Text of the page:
Accessibility to microcredit by Chinese rural households
This paper examines the factors influencing the accessibility of microcredit by rural households in China. The empirical analysis utilises logistic regression, with data collected through a household survey carried out in one province in China. A total of twelve household-level factors are identified as determinants in households' access to microcredit, including educational level, household size, income, among others. In addition to these, results indicate that rural households' accessibility to microcredit can also be impaired by the supply-side factors (e.g., interest rates, loan processing time). The empirical analysis establishes a positive relationship between households' credit demand and access to credit. The paper thus concludes that households should be encouraged to raise capital requirements (for example, create investment opportunities in on/off farm activities) to increase their demand for credit, which can enhance their access to microcredit. In addition, microcredit institutions (such as the Rural Credit Cooperatives) should improve their lending schemes and micro loan products to better suit the diversified needs of the rural population.
If you experience problems downloading a file, check if you have the proper application to view it first. In case of further problems read the IDEAS help page. Note that these files are not on the IDEAS site. Please be patient as the files may be large.
As the access to this document is restricted, you may want to look for a different version under "Related research" (further below) or search for a different version of it.
References listed on IDEAS
Please report citation or reference errors to , or , if you are the registered author of the cited work, log in to your RePEc Author Service profile, click on "citations" and make appropriate adjustments.:
- Evans, Timothy G. & Adams, Alayne M. & Mohammed, Rafi & Norris, Alison H., 1999. "Demystifying Nonparticipation in Microcredit: A Population-Based Analysis," World Development, Elsevier, vol. 27(2), pages 419-430, February.
- S. Illeris & G. Akehurst, 2001. "Introduction," The Service Industries Journal, Taylor & Francis Journals, vol. 21(1), pages 1-4, January.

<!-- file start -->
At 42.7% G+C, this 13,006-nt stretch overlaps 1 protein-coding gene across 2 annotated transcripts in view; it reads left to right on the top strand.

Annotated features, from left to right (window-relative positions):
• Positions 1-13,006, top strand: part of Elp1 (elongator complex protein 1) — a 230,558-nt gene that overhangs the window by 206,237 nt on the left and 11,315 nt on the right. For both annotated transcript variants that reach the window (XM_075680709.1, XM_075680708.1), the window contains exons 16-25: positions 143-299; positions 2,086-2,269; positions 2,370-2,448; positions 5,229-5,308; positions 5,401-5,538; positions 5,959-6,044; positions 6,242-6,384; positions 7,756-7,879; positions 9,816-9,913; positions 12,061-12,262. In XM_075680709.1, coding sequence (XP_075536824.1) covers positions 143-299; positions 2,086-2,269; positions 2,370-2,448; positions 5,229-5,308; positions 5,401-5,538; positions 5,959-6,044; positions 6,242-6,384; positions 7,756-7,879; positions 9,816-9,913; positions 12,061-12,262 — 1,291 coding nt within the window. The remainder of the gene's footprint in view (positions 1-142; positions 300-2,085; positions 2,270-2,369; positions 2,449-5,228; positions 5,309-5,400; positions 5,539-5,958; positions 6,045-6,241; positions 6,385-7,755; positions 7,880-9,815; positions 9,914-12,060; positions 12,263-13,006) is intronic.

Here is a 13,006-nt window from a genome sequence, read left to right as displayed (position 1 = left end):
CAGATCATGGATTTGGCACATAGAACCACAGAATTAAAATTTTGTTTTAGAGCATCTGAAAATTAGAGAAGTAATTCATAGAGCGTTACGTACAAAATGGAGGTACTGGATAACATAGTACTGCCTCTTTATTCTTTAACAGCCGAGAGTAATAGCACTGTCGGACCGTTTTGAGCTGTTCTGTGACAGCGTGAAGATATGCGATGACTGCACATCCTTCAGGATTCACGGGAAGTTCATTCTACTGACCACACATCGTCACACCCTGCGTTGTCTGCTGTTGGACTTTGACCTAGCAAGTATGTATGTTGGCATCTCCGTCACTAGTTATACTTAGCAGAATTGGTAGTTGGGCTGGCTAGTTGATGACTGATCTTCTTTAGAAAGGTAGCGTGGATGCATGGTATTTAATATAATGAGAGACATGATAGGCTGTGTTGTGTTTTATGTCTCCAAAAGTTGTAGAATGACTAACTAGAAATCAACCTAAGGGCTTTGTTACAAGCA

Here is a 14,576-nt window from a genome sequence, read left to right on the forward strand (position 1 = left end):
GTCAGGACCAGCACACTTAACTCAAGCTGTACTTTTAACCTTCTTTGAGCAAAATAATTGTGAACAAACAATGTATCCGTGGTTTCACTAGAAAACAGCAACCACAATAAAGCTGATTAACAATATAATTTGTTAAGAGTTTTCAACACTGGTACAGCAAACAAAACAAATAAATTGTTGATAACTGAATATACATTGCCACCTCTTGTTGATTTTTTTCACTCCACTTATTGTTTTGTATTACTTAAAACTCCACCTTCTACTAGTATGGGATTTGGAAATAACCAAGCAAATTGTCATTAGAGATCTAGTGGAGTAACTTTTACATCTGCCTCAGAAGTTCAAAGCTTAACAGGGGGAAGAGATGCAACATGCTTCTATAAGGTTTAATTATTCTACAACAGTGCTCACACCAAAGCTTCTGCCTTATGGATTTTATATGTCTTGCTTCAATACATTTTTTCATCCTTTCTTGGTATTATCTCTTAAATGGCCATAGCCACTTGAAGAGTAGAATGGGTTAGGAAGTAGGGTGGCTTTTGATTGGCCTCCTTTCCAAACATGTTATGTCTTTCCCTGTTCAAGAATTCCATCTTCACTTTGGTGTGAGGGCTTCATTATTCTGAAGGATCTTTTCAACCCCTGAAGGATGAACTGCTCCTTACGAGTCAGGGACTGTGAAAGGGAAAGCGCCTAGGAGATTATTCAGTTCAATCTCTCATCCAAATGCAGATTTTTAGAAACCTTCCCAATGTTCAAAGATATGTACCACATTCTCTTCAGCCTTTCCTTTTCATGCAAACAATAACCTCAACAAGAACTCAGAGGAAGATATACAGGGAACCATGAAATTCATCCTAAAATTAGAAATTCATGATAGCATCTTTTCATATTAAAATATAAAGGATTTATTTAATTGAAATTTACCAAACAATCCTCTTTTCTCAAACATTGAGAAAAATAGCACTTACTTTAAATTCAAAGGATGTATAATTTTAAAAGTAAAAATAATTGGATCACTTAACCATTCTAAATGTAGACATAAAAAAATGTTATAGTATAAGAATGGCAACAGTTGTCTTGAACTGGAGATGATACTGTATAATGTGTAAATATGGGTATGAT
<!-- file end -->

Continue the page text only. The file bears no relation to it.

- Meghana Ayyagari & Asli Demirgüç-Kunt & Vojislav Maksimovic, 2010.
"Formal versus Informal Finance: Evidence from China,"
Review of Financial Studies,
Society for Financial Studies, vol. 23(8), pages 3048-3097, August.
- Ayyagari, Meghana & Demirguc-Kunt, Asli & Maksimovic, Vojislav, 2008. "Formal versus informal finance : evidence from China," Policy Research Working Paper Series 4465, The World Bank.
- Kenneth Train, 2003. "Discrete Choice Methods with Simulation," Online economics textbooks, SUNY-Oswego, Department of Economics, number emetr2, March.
- Zeller, Manfred, 1994. "Determinants of credit rationing: A study of informal lenders and formal credit groups in Madagascar," World Development, Elsevier, vol. 22(12), pages 1895-1907, December.
- James C. Brau & Gary M. Woller, 2004. "Microfinance: A Comprehensive Review of the Existing Literature," Journal of Entrepreneurial Finance, Pepperdine University, Graziadio School of Business and Management, vol. 9(1), pages 1-28, Spring.
- Diagne, Aliou, 1999. "Determinants of household access to and participation in formal and informal credit markets in Malawi," FCND discussion papers 67, International Food Policy Research Institute (IFPRI).
When requesting a correction, please mention this item's handle: RePEc:eee:asieco:v:22:y:2011:i:3:p:235-246. See general information about how to correct material in RePEc.
For technical questions regarding this item, or to correct its authors, title, abstract, bibliographic or download information, contact: (Zhang, Lei)
If you have authored this item and are not yet registered with RePEc, we encourage you to do it here. This allows to link your profile to this item. It also allows you to accept potential citations to this item that we are uncertain about.
If references are entirely missing, you can add them using this form.
If the full references list an item that is present in RePEc, but the system did not link to it, you can help with this form.
If you know of missing items citing this one, you can help us creating those links by adding the relevant references in the same way as above, for each refering item. If you are a registered author of this item, you may also want to check the "citations" tab in your profile, as there may be some citations waiting for confirmation.
Please note that corrections may take a couple of weeks to filter through the various RePEc services.